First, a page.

Funds Are Secured For Panama
“It’s a good thing for Panama,” said Panama Superintendent Bert Lictus. “I can’t say enough about how much we appreciate (Young and Goodell’s) work on our behalf.”
The penalty was a result of mismanaged paperwork regarding cost reports after a capital project during a previous administration in 2005. The law then dictated that schools that were given a state grant for capital projects file a cost report after completion. A previous administration failed to file the report by the given deadline and New York state placed a penalty of about $4.9 million on Panama years later.
“It’s decades old,” Lictus said.
With support by Young and Goodell, the state has been routinely setting aside money each fiscal year to subsidize the penalty. Since 2012, money has been allocated to chip away at the original penalty. The 2018-19 school year will follow that trend as Panama will receive another installment of $500,000. The district will owe $1.9 million after the latest funding.
“This funding ensures that Panama Central School District taxpayers do not have to shoulder an undue tax burden caused by circumstances beyond their control,” Young said in a statement. “The district faced severe financial hardship which was caused by simple human error.”
In October, Young passed legislation that would forgive the entirety of $2.4 million owed at the time. Gov. Andrew Cuomo later vetoed the bill.
In Young’s news release announcing the most recent funding, she cited the entire penalty as the reason Panama and Clymer Central School District failed to merge. During a merger study between the two districts, the remaining money Panama owed was a frequent concern from numerous Clymer residents.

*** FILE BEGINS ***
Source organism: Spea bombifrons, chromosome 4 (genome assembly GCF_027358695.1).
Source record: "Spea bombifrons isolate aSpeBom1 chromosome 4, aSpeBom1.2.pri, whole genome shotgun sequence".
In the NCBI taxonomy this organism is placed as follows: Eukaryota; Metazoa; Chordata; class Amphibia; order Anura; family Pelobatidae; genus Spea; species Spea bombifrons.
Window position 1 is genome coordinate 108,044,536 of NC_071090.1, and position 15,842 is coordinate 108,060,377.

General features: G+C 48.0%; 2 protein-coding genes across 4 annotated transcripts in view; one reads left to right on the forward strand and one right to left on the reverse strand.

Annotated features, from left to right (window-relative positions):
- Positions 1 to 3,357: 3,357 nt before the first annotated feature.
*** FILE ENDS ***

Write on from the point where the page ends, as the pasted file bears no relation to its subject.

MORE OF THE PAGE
Lictus acknowledged the penalty was a concern for people in the community and added that the penalty continues to make it harder for Panama to “move forward.”
“I think it’s ridiculous the governor can’t see his way to assist us,” Lictus said.
Young, with the support of Goodell, has recently passed legislation to forgive the now remaining balance of $1.9 million. The new legislation is awaiting Cuomo’s signature.
Similar legislation dates back to 2013. In 2016, the legislation passed the Senate, but it wasn’t until 2017 it passed both the Senate and the Assembly. The current version similarly passed both houses again.
“The Senate included impact grants in the state budget to help districts like Panama that face significant financial hardships,” Young said of previous iterations of the legislation. “Because this was caused by a mistake, the Senate fought hard at the budget negotiating table in 2012 and 2013 to fully pardon the penalty, but the Assembly Speaker and Governor would not agree.”
While the Panama school district has continually received relief regarding the penalty, Lictus remains concerned about the upcoming years as the penalty is closer to being fully paid off.
“The further away we get from that initial shock (from the penalty), the more concerned I am,” he said.